A Vindication of the Rights of Woman | Criticism

Mark Wollstonecraft
This literature criticism consists of approximately 14 pages of analysis & critique of A Vindication of the Rights of Woman.
This section contains 3,875 words
(approx. 13 pages at 300 words per page)
Buy the Critical Essay by James L. Cooper and Sheila McIsaac Cooper

SOURCE: Cooper, James L. and Sheila McIsaac Cooper. “Mary Wollstonecraft: Enlightenment Rebel.” In The Roots of American Feminist Thought, pp. 15-24. Boston: Allyn and Bacon, 1973.

In the following essay, Cooper and Cooper offer a general introduction to Wollstonecraft's background and her interest in sexual equality before discussing the significance of A Vindication of the Rights of Woman as a foundational text for American feminist thought.

Mary Wollstonecraft (1759-1797) shocked genteel Englishmen and Americans “with the most indecent rhapsody … ever penned by man or woman.” A Vindication of the Rights of Woman (1792) was nonetheless “so run after” that on occasion there was “no keeping it long enough to read it leisurely.”1 It attracted immediate public notice that ensured its author's fame and notoriety as a champion of women's equality through a “revolution in female education and manners.”2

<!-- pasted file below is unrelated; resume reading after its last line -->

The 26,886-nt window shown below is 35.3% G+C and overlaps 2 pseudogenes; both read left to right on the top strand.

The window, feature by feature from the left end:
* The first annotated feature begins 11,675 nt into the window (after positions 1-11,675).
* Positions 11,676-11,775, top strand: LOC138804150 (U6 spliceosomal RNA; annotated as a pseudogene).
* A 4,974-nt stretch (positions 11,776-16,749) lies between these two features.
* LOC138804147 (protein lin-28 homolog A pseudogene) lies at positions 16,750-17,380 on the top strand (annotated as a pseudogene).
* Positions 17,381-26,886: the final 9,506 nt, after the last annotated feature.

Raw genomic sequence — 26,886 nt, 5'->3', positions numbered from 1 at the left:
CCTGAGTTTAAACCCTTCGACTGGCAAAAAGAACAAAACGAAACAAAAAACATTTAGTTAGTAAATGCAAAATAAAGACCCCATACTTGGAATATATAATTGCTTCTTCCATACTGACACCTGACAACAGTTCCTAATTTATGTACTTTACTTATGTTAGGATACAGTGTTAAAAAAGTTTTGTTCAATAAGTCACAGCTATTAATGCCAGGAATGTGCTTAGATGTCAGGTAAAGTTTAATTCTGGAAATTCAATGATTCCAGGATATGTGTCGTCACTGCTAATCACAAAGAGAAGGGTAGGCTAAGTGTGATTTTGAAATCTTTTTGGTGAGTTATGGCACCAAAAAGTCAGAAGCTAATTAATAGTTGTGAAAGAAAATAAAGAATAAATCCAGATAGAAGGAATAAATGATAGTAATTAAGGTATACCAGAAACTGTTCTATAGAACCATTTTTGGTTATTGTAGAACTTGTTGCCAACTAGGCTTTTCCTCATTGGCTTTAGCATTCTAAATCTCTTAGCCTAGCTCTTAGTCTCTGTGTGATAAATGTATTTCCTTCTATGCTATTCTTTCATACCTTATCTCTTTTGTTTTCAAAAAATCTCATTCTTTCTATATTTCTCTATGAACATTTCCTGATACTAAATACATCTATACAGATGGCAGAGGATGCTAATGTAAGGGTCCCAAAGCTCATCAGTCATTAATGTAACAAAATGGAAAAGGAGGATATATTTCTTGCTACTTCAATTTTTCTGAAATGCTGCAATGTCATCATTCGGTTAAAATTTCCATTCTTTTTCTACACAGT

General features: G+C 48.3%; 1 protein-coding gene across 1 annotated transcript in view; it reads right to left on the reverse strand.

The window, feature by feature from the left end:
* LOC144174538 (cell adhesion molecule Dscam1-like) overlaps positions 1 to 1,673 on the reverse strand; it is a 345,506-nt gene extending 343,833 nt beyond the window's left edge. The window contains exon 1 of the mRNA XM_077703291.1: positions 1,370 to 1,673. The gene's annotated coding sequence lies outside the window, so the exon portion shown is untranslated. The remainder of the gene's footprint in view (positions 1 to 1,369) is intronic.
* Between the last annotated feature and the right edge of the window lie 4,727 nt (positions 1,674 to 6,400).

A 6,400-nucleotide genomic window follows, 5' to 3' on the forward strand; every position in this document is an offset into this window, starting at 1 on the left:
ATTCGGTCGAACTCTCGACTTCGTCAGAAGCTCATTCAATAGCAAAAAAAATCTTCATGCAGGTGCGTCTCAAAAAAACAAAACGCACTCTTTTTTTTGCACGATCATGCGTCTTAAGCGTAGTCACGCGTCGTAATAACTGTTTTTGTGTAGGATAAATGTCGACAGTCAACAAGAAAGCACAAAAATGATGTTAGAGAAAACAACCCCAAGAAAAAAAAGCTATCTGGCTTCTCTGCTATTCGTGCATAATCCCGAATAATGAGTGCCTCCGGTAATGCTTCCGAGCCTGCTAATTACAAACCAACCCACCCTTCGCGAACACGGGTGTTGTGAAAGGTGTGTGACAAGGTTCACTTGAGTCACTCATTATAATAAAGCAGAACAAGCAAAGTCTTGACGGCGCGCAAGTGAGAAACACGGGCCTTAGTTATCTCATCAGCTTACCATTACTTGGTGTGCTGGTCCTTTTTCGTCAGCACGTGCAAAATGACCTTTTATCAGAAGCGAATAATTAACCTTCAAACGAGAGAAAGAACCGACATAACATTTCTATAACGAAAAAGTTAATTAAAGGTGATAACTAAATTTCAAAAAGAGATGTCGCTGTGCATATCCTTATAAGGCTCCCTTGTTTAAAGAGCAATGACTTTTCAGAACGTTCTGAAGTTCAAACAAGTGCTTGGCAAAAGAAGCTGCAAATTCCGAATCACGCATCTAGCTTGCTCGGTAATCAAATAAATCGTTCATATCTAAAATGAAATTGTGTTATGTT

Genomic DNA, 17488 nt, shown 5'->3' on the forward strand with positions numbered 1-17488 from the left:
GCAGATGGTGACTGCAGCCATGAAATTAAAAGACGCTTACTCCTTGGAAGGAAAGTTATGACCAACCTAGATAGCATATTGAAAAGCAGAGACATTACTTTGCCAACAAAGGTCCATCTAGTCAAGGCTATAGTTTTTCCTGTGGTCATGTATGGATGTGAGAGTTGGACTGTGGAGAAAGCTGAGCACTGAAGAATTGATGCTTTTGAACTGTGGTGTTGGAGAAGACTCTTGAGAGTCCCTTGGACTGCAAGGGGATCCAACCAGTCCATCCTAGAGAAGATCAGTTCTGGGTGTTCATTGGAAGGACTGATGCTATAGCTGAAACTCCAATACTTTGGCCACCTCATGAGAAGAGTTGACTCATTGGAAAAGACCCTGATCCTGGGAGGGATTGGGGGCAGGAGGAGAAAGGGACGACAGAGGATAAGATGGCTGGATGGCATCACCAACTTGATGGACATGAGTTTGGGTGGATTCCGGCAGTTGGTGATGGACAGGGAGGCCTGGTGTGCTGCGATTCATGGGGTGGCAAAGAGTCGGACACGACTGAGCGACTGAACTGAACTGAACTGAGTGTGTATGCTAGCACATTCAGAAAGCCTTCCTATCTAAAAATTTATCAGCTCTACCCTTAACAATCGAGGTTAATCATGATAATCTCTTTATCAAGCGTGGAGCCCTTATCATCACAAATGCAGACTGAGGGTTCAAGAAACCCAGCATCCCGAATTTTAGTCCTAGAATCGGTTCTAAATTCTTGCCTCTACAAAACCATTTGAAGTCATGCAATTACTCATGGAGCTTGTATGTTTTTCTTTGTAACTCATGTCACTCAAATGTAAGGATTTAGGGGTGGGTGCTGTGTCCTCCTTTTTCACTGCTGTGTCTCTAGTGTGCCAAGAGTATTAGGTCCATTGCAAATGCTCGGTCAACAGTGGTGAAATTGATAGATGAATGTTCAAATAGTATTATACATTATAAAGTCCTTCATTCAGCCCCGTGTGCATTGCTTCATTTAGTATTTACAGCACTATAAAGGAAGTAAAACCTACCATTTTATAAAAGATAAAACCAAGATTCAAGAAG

Shaken by the republican thought and revolutionary action of the emerging middle...

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This section contains 3,875 words
(approx. 13 pages at 300 words per page)
Buy the Critical Essay by James L. Cooper and Sheila McIsaac Cooper
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Gale
Critical Essay by James L. Cooper and Sheila McIsaac Cooper from Gale. ©2005-2006 Thomson Gale, a part of the Thomson Corporation. All rights reserved.
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